scorecardSee a birds-eye view of the traffic jam in Southern California ports
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See a birds-eye view of the traffic jam in Southern California ports

Grace Kay   

See a birds-eye view of the traffic jam in Southern California ports
LifeThelife2 min read
  • Nearmap captured aerial footage of the nation's largest ports.
  • The pictures show how the ports unload and organize hundreds of thousands of shipping containers.

Aerial footage of the largest ports in the US highlights the enormity of the traffic jam off the coast of California.

The backlogs at the twin ports in Los Angeles and Long Beach have quickly become a symbol of the supply-chain chaos that has spawned shortages and price hikes. In a flight over the ports on September 11, aerial imagery company Nearmap took several snapshots of the major port bottlenecks. At the time, over 140 ships were at the ports, 86 of which were waiting off the coast to dock.

Since, the ports have added over 30 more ships to their backlog. On Wednesday, the port broke several new records as 179 ships were recorded at the location, 114 of which were waiting to dock. Before the pandemic started, the ports hadn't seen a backlog greater than 17 ships.

A birds-eye view of the ships waiting at the Port of Long Beach captures the magnitude of the situation. The ships look like specs from thousands of feet above, but in reality they are some of the largest vessels the world has ever seen, turning the coast into a type of parking lot for freighters that can be worth over $100 million and weigh over 200,000 tons.

Some of the ships have been waiting to dock in the port since the beginning of September. Even after a ship docks it takes several days to unload thousands of 20-foot to 45-foot containers from the ships.

Longshoremen work in crane gangs, or groups of about four to five people, to discharge the containers as quickly as possible. Crane operators carefully lift the heavy container from the ship and deposit them on land — these workers move dozens of containers an hour.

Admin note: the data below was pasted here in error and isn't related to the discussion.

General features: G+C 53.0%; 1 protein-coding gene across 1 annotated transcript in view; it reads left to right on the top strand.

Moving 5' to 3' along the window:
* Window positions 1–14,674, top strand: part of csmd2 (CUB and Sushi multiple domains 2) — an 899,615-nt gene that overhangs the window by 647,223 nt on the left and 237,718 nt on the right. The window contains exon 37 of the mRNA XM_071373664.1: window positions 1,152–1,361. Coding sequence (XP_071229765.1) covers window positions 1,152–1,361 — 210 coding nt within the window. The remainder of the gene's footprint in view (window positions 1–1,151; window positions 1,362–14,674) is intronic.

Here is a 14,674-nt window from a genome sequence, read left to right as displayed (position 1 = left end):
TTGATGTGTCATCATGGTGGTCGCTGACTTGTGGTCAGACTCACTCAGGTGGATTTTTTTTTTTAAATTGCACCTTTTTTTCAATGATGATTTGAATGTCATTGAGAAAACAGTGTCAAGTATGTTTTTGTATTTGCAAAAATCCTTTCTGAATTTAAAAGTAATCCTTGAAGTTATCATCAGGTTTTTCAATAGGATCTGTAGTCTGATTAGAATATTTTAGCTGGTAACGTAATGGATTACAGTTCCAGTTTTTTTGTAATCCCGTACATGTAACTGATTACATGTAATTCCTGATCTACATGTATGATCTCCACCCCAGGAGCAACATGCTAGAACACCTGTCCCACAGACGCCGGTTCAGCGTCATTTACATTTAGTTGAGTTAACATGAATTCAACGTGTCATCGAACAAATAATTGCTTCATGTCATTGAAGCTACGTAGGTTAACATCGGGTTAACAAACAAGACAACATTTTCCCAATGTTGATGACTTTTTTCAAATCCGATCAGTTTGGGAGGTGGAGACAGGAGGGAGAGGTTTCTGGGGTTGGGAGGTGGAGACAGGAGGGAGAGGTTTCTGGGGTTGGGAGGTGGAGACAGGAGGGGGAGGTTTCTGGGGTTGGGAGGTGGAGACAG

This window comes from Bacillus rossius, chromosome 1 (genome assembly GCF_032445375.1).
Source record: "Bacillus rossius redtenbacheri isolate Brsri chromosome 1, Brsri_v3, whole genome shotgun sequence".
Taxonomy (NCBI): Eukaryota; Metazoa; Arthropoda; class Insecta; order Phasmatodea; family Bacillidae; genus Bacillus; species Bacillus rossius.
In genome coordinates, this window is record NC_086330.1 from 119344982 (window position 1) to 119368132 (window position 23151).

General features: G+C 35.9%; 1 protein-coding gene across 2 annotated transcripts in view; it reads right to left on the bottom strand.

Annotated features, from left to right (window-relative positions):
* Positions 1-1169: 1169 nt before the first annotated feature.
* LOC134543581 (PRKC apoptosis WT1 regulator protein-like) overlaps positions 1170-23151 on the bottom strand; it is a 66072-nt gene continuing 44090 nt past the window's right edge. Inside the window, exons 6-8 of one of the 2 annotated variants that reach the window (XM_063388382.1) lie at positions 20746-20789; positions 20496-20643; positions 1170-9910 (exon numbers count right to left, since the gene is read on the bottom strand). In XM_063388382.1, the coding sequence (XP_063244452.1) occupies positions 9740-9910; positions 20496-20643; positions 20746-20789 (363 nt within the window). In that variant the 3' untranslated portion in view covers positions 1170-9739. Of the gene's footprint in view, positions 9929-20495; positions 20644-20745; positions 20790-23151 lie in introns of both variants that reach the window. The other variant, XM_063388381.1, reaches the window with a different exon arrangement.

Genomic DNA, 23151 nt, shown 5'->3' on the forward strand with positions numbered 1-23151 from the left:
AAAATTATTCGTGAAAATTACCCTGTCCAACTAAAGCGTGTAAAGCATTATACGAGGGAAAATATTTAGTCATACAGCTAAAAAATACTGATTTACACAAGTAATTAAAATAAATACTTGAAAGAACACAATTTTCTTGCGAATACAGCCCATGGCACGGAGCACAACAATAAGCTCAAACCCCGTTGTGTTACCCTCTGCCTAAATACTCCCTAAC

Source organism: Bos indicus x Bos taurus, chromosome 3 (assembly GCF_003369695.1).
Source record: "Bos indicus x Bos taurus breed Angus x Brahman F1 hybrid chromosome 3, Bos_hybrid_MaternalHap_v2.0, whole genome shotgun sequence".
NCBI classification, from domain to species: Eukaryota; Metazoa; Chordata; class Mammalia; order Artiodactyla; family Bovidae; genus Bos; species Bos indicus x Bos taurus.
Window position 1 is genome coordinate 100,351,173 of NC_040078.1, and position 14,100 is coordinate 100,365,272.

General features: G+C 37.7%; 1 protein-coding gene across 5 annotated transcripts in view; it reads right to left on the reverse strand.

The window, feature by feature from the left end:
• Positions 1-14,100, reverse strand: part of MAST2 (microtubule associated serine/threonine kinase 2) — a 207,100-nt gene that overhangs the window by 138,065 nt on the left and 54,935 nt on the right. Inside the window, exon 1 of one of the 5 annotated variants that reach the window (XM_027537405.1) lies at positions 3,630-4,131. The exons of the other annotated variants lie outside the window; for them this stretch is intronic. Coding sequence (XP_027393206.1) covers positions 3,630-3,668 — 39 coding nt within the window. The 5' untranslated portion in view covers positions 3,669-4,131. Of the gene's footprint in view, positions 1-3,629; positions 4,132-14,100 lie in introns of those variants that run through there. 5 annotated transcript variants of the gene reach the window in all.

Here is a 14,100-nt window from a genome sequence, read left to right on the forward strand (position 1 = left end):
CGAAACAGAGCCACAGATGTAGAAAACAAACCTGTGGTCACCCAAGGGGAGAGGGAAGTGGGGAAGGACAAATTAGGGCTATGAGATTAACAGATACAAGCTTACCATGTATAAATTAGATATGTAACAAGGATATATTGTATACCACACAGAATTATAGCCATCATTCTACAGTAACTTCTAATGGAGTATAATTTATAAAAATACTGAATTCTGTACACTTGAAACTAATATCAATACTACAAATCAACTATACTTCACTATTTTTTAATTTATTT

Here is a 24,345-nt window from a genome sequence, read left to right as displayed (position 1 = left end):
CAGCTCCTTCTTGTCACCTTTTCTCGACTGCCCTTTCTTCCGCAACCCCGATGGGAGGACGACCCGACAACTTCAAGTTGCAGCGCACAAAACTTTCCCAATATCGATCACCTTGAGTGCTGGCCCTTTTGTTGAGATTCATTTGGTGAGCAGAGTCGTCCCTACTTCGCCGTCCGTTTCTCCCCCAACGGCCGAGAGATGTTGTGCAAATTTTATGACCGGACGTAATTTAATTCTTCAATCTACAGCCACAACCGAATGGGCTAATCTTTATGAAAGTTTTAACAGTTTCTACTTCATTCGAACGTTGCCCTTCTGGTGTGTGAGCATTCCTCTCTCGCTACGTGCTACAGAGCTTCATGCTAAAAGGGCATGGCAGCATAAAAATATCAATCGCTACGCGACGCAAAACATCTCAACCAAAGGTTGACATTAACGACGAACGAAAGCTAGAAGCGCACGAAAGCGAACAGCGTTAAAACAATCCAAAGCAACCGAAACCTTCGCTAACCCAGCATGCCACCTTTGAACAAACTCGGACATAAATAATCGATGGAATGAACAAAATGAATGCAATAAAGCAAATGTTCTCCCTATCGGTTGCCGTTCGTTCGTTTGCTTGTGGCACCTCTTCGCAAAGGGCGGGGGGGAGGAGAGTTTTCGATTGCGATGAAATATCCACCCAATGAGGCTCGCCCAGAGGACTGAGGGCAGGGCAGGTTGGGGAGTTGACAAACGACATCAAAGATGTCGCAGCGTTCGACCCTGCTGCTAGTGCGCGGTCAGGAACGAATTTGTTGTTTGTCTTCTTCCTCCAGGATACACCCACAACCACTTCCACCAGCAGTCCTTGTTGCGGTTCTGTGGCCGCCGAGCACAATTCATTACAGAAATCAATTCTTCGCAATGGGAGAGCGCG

Each colored rectangle on the image below represents a different shipping container — showing just how massive these vessels can be. Four cranes, each three-stories high, loom over the ship fast at work.

Zoomed-out footage of the docks shows how the containers are carefully organized by destination after they are pulled off the ships.

As more ships enter the port, the backlog has also created a series of traffic jams on land.

A glut of containers have made it difficult for the ports to keep the cargo organized. Last month, the locations announced they would begin fining shippers $100 per day for leaving their cargo in the port terminals for over six to 9 days as nearly 60,000 containers lingered at the port for weeks.

It has also become more difficult to pick up the containers. Insider previously reported that some truckers have waited outside the port for up to 8 hours.

Industry executives have warned that there is no end in sight for the shipping crisis, as consumer demand surges at the same time that trucking companies and warehouses struggle to find workers.

Dock workers previously told Insider that even as the ports operate at break-neck speed, it's not sustainable.

"It's a fine orchestra," said a crane operator who worked at the Port of Los Angeles for over 40 years. "From the cranes you can see how everything has to move perfectly for things to get done. There's no room for human error, a malfunctioning machine, or a scheduling error. If just one person isn't where they're supposed to be, it wreaks havoc on the entire area."